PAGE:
SIOUX FALLS, S.D. (KELO) — It’s been two decades since the start of the Iraq War. To commemorate the day, Augustana University welcomed a writer and Army Veteran to campus.
During his seven years in the Army, Brian Turner spent time in Iraq with the 3rd Stryker Brigade Combat Team, 2nd Infantry Division. He crafted a couple poetry collections based on his service overseas.
While deployed to Iraq in 2003-2004, Turner spent some of his time writing poems. Many of them were later published.
“The first book is sort of me in the war, and the second book is sort of the war that I brought home. Basically, the experiences that I had, and I wrote those into poetry. And then in 2014, I wrote a memoir that talks about some of that same material, but really is looking at my own family and this sort of generational inheritance of military service in my family,” Turner said.
Turner, who is from California, has a master’s degree studying English. While he was deployed, he says there were other soldiers interested in his poetry that would come to him for help while writing about their own experiences.
“Even in that one small platoon, there were a lot of people that I guess in a sense, it stretches out to this idea that sometimes we look at soldiers in uniform and we forget that the word beauty and the imagination exists within them too, just like it does within everybody,” Turner said.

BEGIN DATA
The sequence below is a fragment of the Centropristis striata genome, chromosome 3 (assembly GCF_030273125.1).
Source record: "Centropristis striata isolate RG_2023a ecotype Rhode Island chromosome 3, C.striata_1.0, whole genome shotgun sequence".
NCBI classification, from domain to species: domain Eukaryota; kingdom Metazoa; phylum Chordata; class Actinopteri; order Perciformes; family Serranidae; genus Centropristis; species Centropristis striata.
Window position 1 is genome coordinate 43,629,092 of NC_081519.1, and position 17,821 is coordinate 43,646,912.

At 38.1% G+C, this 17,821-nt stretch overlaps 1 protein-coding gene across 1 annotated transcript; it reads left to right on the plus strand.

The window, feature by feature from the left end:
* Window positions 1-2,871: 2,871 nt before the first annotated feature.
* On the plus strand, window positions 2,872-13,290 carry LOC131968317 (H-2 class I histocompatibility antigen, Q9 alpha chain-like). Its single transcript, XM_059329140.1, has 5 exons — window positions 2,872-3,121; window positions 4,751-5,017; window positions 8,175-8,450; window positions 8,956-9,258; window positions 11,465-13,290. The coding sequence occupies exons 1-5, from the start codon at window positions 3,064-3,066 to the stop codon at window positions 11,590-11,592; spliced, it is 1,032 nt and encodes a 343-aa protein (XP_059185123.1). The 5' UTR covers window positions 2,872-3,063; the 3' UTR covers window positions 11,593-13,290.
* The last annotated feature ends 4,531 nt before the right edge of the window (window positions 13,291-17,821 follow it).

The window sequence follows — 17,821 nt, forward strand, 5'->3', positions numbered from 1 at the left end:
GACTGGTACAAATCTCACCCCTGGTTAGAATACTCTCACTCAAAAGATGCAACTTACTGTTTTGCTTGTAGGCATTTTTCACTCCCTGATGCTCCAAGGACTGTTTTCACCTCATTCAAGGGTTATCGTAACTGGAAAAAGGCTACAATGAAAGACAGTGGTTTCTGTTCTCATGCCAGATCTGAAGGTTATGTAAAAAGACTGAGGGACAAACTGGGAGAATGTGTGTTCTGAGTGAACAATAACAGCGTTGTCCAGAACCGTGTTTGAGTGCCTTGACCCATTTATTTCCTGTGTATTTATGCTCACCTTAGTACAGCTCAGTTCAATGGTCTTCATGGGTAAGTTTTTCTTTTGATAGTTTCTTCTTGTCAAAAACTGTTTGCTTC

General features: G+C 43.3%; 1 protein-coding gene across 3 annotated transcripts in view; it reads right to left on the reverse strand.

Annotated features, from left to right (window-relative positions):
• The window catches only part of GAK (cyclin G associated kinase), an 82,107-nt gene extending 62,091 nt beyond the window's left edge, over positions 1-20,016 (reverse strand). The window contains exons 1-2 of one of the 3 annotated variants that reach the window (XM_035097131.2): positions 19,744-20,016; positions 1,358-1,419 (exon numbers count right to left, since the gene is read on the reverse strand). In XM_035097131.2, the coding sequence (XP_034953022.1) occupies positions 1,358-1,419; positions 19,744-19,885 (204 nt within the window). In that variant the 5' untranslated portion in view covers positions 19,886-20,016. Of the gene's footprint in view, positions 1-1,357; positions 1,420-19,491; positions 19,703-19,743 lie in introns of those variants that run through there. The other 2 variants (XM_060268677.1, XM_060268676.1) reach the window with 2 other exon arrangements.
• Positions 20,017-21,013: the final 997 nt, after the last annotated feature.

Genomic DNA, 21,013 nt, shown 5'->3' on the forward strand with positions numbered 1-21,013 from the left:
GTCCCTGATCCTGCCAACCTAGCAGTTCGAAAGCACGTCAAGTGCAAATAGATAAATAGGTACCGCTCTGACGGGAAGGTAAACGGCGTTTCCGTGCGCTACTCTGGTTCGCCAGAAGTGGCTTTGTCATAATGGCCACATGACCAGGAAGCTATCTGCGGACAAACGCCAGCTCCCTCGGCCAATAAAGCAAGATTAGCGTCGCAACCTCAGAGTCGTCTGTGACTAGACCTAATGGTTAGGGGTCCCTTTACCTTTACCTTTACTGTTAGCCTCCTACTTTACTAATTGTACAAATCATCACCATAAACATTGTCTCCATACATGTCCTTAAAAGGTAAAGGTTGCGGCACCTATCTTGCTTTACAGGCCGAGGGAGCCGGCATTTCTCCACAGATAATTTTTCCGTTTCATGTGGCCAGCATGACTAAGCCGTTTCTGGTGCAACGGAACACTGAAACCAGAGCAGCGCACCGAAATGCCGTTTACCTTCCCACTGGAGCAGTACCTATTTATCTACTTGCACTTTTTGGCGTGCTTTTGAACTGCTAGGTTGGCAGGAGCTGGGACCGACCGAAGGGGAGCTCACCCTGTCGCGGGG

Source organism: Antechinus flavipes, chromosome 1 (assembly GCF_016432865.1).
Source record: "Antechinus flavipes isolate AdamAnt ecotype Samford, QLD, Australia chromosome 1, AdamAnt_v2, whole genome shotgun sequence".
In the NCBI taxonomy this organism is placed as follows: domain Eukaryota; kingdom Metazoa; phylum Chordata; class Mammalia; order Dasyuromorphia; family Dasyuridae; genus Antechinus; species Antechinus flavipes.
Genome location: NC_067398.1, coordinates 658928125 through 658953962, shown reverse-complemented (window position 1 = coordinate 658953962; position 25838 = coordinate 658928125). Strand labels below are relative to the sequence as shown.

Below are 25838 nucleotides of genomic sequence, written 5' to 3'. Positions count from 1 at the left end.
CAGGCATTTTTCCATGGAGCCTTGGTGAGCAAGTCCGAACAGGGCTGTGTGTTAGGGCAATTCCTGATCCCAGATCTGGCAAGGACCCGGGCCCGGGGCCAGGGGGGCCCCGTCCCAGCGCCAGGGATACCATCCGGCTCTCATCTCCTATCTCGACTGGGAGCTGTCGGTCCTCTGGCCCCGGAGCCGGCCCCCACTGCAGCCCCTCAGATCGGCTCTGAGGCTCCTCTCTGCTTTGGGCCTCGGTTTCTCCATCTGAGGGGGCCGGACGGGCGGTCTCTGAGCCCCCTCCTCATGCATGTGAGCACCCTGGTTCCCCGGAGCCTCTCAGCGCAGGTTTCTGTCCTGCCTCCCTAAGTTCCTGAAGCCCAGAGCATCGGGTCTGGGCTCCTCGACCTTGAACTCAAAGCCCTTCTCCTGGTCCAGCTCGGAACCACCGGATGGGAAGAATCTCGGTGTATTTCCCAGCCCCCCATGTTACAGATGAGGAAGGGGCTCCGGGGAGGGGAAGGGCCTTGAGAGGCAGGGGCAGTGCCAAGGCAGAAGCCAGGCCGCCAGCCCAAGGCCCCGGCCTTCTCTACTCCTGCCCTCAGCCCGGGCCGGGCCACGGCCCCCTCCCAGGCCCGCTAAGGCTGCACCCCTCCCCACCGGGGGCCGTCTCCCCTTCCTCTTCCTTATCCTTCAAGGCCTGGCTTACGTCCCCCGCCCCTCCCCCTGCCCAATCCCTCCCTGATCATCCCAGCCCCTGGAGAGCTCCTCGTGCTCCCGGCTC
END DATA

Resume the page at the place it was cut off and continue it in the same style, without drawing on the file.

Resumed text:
Augustana Professor of English and Writer-in-Residence, Patrick Hicks, says he felt it was important to have Turner at Augie on this historic day.
“He is arguably one of the most important voices to come out of that particular conflict, at least as far as the American voice is concerned, and I just wanted to mark that day and kind of have a day where veterans of all wars could sort of join us here at Augustana,” Hicks said.
It’s a way for veterans like Turner to have their stories heard.
“The historians will be writing their chapters and trying to finish the book that says these wars are over, and they are in terms of the fighting, but as we know, with most conflict and trauma and experience that these things live on generationally, so will we attend to these responsibilities that we’ve started? And the more people that walk in, the more I feel confident that that is at least part of the process here in Sioux Falls,” Turner said.
In addition to his speech Monday, he also hosted a Q and A session and book signing.
Tuesday at Augie’s Center for Western Studies, Turner will be hosting a writing workshop for veterans to teach different ways they can tell their stories. That event starts at 2 p.m.